Herbs & Plants

Agave murpheyi

Botanical Name: Agave murpheyi
Family: Asparagaceae
Subfamily: Agavoideae
Kingdom: Plantae
Order: Asparagales
Genus: Agave
Species: A. murpheyi

Common Names: Hohokam agave, Murphey agave, and Murphey’s century plant

Habitat: Agave murpheyi is native to Southern-central Arizona (U.S.A., Northern America) from the Bradshaw and New River Mountains, east to the Sierra Ancha Mountains and northern Sonora desert (Mexico). It grows in warm temperate to subtropical highlands, arid to semi-arid. Plants are usually found in close proximity of major drainage systems on open, hilly slopes or alluvial terraces in desert scrub with pre-Columbian agricultural and settlement features. Agave murpheyi grows at elevations from 400 to 900 meters.

Agave murpheyi is an evergreen Perennial growing to 1 m (3ft 3in) by 1 m (3ft 3in) at a slow rate. It agave produces a rosette of leaves up to 80 centimeters long by 20 centimeters wide in shades of green to blue-green with pale banding. They develop a red coloration during flowering. The leaves may curl slightly toward the center. They are lined with small, straight teeth and tipped with a spine up to 2 centimeters long. The plant produces an inflorescence 3 to 4 meters tall with many flowers along the branches. The flowers are greenish with purple or brown tips and are up to 7.5 centimeters long. The fruit is a woody capsule 5 to 7 centimeters long containing seeds but these are rarely produced with the flowers aborting before the fruits form. Despite being untended for more than 500 years Hohokam agave continue to grow at a few old archaeological sites. This agave produces only by bulbils and hybridizes with Agave chrysantha in Arizona (almost all species labeled as Murphey agave are in fact hybrids with the Murphey agave being a hybrid of Agave palmeri x vivipara).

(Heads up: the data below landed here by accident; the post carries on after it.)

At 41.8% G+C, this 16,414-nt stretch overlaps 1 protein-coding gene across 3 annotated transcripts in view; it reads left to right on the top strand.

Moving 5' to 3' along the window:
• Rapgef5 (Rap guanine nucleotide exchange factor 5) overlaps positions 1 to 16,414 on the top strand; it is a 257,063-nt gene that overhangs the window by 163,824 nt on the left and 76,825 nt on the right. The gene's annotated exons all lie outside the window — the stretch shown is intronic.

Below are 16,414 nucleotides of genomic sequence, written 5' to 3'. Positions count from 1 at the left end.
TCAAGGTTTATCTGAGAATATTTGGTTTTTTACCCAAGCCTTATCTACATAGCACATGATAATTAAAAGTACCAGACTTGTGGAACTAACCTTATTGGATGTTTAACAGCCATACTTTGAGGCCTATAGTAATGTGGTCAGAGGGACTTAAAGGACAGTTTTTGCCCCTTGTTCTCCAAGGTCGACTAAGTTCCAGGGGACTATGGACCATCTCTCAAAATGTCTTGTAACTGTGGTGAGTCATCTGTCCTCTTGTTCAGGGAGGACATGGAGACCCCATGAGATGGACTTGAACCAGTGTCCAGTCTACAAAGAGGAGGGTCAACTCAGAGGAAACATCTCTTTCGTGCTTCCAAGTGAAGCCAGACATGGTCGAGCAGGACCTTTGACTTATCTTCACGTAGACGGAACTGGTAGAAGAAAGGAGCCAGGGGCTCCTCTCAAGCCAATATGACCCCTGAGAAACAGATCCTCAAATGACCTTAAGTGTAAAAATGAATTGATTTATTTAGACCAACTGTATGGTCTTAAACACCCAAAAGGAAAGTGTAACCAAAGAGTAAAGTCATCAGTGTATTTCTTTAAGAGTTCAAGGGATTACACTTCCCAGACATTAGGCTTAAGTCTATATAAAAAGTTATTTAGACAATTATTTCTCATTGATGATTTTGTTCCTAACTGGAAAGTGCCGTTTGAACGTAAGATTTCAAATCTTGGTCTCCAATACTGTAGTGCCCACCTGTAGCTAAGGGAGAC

Climate: warm temperate, tropical highlands. Humidity: arid to semi-arid. Grow it in porous soil with adequate drainage. It should be grown in full sun. The leaves will keep their blue-gray colour and the plants will stay more compact. Water thoroughly when soil is dry to the touch, with supplemental water during hottest part of year. In winter watering this plant can be done once every 1-2 months, there is no need to mist the leaves. It is a cold hardy species. Agave murpheyi grows at elevations from 400 to 900 meters. Agave was cultivated by the Hohokam Indians in southern Arizona and northern Sonora, Mexico in rocky areas above the floodplain of the Santa Cruz river where more water-dependent crops were grown. The Hohokam planted agave in rockpiles about 5 ft (1.5 m) across and 2 ft (0.61 m) high. The pile of rocks around the base of the agave plant act as a mulch to help preserve moisture and prevent rodent predation. Hardy to at least -12° C. Carbon Farming Solutions – Cultivation: historic crop. Management: standard (Describes the non-destructive management systems that are used in cultivation.

Edible Uses:
Edible Portion: Heart, Growing tip. Agave murpheyi was cultivated by the Hohokam and possibly other Native Americans for both food and fiber. For food the basal rosette was harvested just before the Hohokam agave sent up a flower stalk. At this time the concentration of sugars in the rosette is at its highest The rosettes weighing about 4 kg were cooked for two or three days in a pit filled with hot stones and covered with hot coals and dirt. The baked rosette compared in taste to a sweet potato (although containing inedible fiber) is nutritious with 347 calories and 3.5 grams of protein per 100 grams. Carbon Farming Solutions – Staple Crop: basic starch (The term staple crop typically refers to a food that is eaten routinely and accounts for a dominant part of people’s diets in a particular region of the world).

Other Uses:Agave murpheyi was cultivated by the Hohokam and possibly other Native Americans for both food and fiber. A good potted plant. An excellent garden landscape plants. Accent Plant.

Known Hazards: Sharp Leaves.

Disclaimer : The information presented herein is intended for educational purposes only.


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